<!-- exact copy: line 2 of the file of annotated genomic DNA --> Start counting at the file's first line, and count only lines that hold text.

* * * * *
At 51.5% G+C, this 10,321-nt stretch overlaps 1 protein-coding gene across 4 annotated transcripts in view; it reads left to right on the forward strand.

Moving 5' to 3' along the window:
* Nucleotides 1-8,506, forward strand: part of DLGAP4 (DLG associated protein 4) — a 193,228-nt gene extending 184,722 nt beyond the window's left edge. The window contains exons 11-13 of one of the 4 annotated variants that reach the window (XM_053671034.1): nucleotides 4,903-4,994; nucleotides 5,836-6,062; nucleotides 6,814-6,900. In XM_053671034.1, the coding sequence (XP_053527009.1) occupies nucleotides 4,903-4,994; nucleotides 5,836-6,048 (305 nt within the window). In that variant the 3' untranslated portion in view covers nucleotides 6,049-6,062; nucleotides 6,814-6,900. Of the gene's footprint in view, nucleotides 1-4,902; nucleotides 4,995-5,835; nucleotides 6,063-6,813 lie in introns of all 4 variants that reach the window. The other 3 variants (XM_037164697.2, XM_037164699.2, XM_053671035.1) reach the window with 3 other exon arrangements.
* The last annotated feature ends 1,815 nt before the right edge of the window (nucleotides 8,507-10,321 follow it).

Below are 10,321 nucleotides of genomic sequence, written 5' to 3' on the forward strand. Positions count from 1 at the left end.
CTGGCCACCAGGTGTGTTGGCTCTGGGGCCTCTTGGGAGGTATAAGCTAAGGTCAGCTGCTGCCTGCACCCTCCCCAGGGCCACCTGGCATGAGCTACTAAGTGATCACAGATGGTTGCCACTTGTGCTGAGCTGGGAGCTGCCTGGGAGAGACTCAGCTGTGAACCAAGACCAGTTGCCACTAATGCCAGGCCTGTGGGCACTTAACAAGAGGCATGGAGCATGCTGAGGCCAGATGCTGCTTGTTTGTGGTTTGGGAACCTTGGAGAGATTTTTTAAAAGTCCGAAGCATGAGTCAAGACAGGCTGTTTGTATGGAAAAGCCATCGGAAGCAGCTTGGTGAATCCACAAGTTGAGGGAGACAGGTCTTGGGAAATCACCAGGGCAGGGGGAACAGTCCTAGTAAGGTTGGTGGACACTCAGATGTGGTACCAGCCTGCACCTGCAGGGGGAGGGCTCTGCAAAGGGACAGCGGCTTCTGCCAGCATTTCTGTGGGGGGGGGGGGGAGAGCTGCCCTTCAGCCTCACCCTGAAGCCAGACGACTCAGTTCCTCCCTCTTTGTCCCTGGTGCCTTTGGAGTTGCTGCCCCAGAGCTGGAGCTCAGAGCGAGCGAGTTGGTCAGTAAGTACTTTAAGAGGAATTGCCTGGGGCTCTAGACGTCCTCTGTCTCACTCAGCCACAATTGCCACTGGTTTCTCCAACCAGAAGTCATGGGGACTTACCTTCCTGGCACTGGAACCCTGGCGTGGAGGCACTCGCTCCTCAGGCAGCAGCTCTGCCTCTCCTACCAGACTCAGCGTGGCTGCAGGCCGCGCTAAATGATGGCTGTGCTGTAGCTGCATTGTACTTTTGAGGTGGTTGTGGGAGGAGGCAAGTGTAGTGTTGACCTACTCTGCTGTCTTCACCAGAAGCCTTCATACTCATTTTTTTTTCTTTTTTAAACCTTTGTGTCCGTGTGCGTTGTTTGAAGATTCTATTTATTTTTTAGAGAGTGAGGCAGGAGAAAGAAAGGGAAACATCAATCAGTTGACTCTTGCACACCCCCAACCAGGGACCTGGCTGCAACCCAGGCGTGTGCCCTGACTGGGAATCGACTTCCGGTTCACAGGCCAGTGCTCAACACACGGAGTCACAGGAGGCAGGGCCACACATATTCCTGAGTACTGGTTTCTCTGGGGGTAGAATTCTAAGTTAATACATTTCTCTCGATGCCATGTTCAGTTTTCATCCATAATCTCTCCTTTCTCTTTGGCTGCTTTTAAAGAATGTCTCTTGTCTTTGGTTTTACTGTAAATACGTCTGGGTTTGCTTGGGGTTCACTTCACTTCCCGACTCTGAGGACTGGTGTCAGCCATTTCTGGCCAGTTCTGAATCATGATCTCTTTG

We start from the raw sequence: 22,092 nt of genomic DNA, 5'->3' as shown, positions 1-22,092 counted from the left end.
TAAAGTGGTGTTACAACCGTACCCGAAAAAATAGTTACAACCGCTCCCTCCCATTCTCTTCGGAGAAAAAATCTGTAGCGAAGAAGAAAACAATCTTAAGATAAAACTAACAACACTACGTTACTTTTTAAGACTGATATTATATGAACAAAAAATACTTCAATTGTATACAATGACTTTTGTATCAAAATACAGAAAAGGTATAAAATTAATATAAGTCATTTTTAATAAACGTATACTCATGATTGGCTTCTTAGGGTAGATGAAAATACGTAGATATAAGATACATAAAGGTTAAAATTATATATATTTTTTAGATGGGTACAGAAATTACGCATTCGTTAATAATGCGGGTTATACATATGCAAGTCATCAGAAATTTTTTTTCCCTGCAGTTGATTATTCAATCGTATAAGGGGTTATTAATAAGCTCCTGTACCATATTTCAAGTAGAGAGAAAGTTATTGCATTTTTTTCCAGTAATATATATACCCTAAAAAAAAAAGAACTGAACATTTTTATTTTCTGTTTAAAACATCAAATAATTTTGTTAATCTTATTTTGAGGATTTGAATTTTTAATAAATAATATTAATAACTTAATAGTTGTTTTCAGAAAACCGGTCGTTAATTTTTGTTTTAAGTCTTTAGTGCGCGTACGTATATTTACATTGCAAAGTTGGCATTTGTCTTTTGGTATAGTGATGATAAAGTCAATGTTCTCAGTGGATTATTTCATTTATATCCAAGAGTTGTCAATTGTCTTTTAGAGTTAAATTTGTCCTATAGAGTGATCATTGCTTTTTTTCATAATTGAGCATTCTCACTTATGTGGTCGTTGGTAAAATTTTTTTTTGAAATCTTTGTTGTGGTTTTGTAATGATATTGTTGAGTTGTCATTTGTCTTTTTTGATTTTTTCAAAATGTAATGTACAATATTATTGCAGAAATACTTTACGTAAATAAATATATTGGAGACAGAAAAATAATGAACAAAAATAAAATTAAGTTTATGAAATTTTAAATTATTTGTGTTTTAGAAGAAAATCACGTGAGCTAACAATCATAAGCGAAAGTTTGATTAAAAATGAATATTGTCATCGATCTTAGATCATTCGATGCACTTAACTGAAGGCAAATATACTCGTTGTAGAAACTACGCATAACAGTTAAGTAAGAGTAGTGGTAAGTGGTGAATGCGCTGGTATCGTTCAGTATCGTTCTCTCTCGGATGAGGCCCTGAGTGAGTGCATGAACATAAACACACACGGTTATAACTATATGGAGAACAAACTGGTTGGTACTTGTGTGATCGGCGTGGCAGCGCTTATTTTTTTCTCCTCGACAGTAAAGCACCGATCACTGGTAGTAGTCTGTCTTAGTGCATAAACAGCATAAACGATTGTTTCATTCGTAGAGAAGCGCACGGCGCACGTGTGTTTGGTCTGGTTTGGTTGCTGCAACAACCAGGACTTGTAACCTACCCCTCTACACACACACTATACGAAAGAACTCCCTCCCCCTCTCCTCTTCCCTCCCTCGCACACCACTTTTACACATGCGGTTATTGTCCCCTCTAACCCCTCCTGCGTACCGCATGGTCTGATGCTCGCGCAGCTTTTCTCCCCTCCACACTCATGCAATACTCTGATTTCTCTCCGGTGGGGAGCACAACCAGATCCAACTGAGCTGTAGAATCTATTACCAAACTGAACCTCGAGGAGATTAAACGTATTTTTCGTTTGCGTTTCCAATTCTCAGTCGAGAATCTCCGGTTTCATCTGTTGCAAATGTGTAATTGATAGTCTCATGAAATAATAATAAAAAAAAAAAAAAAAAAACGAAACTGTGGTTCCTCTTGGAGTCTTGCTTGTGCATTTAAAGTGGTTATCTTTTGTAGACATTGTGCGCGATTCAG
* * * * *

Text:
Moving 5' to 3' along the window: